Medieval Latin Open Online Course

Update May 23, 2013: How to Register:

Prof. Turpin writes:

We make progress!  Anyone interested in participating (or “auditing”) should join the Google Plus “Community” for “Medieval Latin (Summer 2013): The Gesta Francorum.  To do this:

1.Create a Google account if you don’t already have one.
2.Create a Google Plus account (just Google “Google Plus”, or click on the Plus sign on your Google page.
3.    Go to “Communities” (in the left-hand column of your Google Plus home page) and search for “Medieval Latin, Summer 2013”
4.    Send a request to join the community from within Google Plus. 

If that doesn’t work please send and email to  For assignments, texts, supporting material, refer to the original website; the link is in the original posting above.

Many thanks to Chris Francese for posting these announcements.

Update from Prof. Turpin May 9, 2013 on recordings and how to register: 

It turns out that using Google hangouts in any kind of large-scale way means that the sessions get stored on Youtube automatically, unless we go in and delete them, which we presumably won’t.  So I think we’re going to try to adjust to this brave new world and deal with that fact.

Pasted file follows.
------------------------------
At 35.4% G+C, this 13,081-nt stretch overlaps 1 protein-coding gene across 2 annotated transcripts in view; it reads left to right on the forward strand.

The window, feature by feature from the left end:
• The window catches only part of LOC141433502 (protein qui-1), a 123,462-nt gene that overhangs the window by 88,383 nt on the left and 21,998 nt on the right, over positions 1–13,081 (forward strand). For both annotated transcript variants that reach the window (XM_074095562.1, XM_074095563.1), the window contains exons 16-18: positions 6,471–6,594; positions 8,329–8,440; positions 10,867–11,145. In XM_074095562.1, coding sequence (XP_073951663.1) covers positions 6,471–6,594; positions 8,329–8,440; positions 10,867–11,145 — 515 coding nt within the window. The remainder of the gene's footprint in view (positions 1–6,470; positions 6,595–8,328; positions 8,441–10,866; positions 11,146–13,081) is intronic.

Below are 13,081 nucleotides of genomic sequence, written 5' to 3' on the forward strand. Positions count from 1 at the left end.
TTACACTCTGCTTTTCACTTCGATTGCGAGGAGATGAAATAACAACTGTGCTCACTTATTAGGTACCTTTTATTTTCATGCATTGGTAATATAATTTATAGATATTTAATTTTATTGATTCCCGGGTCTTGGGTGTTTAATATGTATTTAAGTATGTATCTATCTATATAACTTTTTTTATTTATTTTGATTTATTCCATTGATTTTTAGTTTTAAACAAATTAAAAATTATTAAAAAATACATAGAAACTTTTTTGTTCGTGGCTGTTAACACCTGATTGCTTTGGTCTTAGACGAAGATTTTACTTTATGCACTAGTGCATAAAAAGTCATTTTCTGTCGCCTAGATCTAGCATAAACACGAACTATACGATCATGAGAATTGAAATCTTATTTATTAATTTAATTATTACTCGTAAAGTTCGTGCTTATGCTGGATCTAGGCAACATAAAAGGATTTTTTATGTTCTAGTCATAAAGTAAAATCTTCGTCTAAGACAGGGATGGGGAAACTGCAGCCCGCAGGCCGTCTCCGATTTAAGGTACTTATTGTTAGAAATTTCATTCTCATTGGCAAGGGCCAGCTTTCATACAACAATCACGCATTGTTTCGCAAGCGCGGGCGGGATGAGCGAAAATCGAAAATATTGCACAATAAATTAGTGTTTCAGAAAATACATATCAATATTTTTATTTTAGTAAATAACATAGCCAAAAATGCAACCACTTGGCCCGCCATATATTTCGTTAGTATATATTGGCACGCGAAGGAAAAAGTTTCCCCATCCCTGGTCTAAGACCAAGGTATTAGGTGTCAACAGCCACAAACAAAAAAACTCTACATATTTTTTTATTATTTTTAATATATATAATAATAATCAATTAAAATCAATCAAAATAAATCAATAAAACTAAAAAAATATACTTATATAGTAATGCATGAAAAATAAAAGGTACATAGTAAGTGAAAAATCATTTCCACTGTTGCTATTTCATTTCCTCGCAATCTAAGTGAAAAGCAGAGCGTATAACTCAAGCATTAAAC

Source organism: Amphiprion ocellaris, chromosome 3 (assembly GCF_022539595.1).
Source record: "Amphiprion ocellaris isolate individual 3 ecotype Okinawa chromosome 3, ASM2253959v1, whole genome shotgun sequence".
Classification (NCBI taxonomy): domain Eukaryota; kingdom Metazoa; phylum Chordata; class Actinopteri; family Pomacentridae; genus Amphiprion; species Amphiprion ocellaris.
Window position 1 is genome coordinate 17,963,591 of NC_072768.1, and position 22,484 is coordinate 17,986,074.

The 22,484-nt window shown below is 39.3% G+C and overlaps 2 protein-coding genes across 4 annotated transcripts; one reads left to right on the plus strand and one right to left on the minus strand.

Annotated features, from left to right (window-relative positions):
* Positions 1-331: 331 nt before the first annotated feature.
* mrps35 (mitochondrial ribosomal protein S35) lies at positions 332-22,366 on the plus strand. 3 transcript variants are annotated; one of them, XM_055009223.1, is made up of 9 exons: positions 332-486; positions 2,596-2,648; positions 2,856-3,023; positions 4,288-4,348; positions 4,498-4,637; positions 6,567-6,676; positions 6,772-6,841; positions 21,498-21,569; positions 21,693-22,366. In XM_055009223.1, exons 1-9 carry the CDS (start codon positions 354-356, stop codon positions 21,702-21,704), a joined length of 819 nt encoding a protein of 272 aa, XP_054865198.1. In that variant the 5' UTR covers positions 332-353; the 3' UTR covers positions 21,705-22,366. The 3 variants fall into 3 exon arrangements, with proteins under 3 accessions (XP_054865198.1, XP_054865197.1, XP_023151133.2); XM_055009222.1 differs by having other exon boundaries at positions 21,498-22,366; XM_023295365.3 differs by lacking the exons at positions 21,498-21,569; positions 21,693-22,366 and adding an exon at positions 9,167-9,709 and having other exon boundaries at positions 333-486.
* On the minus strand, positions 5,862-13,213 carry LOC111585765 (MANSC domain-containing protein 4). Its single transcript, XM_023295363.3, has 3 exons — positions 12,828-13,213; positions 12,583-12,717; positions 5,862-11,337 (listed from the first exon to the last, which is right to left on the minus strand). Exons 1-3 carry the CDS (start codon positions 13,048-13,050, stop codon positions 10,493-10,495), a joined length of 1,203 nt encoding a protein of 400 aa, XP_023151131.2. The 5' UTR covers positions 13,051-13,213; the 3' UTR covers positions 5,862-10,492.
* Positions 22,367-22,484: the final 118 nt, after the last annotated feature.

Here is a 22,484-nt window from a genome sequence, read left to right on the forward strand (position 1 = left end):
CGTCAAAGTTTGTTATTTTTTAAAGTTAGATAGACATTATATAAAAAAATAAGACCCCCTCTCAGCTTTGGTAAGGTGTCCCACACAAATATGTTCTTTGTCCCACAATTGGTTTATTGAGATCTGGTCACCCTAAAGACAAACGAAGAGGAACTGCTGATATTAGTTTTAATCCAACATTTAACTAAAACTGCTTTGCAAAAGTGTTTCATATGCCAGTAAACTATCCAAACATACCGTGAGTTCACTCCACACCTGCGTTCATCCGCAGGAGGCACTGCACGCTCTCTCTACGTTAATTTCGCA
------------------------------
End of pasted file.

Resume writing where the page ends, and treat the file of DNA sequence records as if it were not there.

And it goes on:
There’s no actual registration, in any formal sense; just keep an eye on the website for a signup for people willing to come online and translate and be in the discussion.

In the summer of 2013 Professors William Turpin (Swarthmore College, Classics) and Bruce Venarde (University of Pittsburgh, History) will be offering a free online Latin translation course, meeting on Google Hangout.  The class will meet once a week starting on  Monday, June 3, at 8-10 p.m. EST and will continue for perhaps ten weeks.  We will be translating and discussing the Gesta Francorum, an anonymous first-hand account of the First Crusade written in relatively straightforward medieval Latin.

William Turpin, Swarthmore College

The course is intended for students who have completed a year or so of classical Latin at the college level, or the equivalent in high school.  It should also be suitable for those whose Latin may be a little rusty, or for those new to medieval Latin.  Google Hangout will allow eight active participants (i.e. people who may wish to translate a particular section of text) and an unlimited number of auditors (who will be able to submit questions and comments by email).

All are welcome, as active participants or as auditors.  For more information, including a text of the Gesta Francorum edited for student use, go to: